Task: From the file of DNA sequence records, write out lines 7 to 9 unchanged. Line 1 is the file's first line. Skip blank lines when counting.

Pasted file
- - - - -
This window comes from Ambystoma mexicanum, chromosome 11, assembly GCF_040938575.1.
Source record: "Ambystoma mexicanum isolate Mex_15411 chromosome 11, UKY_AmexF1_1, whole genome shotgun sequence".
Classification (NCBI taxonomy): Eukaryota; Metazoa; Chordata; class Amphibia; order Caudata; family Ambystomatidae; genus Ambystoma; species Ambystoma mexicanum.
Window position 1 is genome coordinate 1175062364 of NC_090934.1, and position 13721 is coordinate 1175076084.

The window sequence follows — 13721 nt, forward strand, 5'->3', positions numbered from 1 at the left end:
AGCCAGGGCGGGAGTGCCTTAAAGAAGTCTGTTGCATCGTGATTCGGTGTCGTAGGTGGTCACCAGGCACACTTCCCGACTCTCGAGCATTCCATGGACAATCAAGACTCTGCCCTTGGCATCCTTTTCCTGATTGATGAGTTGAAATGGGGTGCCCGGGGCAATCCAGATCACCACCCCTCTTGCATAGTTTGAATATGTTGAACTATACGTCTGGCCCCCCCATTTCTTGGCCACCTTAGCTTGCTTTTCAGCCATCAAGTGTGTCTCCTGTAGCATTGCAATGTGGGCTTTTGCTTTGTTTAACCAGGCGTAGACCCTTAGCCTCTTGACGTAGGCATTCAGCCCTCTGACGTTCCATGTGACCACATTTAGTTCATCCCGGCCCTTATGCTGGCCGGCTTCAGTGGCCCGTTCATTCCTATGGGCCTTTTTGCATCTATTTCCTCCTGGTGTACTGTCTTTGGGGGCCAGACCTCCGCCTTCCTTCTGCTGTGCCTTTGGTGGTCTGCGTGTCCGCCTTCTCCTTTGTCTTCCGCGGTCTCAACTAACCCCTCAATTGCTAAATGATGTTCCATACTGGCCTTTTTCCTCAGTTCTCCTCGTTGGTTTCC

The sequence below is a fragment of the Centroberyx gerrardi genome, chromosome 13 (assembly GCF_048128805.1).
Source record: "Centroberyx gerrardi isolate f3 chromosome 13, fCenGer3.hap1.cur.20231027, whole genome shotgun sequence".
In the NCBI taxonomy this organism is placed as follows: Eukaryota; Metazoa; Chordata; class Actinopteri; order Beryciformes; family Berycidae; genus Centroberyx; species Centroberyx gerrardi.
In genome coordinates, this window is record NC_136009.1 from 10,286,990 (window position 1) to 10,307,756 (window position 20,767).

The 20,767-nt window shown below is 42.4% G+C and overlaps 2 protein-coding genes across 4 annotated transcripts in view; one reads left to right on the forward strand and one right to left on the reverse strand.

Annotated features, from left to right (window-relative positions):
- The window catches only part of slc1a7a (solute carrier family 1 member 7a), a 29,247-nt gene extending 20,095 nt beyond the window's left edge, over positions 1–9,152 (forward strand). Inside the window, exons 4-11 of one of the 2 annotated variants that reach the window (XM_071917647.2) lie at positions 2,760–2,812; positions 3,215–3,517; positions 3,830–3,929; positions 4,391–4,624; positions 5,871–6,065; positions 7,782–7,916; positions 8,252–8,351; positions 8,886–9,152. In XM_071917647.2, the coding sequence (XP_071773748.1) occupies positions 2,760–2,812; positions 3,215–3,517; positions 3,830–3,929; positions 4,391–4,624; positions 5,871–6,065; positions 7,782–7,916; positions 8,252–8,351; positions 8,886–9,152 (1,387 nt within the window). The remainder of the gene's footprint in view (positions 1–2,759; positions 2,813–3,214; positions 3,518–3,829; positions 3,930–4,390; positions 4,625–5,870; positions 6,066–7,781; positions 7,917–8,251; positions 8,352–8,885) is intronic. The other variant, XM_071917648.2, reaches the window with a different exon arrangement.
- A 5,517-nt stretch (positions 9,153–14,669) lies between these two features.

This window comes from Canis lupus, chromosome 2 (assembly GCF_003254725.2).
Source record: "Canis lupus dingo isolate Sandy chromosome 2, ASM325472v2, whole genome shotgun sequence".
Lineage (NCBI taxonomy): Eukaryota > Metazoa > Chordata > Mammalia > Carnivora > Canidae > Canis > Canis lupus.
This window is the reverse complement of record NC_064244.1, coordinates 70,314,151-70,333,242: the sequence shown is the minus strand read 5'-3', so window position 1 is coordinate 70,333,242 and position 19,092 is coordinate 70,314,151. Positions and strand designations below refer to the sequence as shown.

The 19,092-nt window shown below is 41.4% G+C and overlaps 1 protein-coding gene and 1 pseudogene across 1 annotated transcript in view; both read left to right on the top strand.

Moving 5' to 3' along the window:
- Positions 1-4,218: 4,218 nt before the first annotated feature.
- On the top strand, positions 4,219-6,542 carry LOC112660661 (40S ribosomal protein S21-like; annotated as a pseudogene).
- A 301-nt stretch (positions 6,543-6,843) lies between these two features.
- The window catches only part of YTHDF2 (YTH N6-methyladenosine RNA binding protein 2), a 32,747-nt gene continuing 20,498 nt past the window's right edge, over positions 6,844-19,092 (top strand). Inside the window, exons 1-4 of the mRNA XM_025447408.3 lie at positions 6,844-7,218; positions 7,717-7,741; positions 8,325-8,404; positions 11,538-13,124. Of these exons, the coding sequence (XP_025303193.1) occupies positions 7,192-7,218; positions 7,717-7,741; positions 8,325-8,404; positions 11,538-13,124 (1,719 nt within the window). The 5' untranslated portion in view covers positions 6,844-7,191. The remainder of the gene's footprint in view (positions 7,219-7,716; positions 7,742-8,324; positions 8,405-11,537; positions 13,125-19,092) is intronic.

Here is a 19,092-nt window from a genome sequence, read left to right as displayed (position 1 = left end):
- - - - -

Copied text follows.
The sequence below is a fragment of the Centroberyx gerrardi genome, chromosome 13 (assembly GCF_048128805.1).
Source record: "Centroberyx gerrardi isolate f3 chromosome 13, fCenGer3.hap1.cur.20231027, whole genome shotgun sequence".
In the NCBI taxonomy this organism is placed as follows: Eukaryota; Metazoa; Chordata; class Actinopteri; order Beryciformes; family Berycidae; genus Centroberyx; species Centroberyx gerrardi.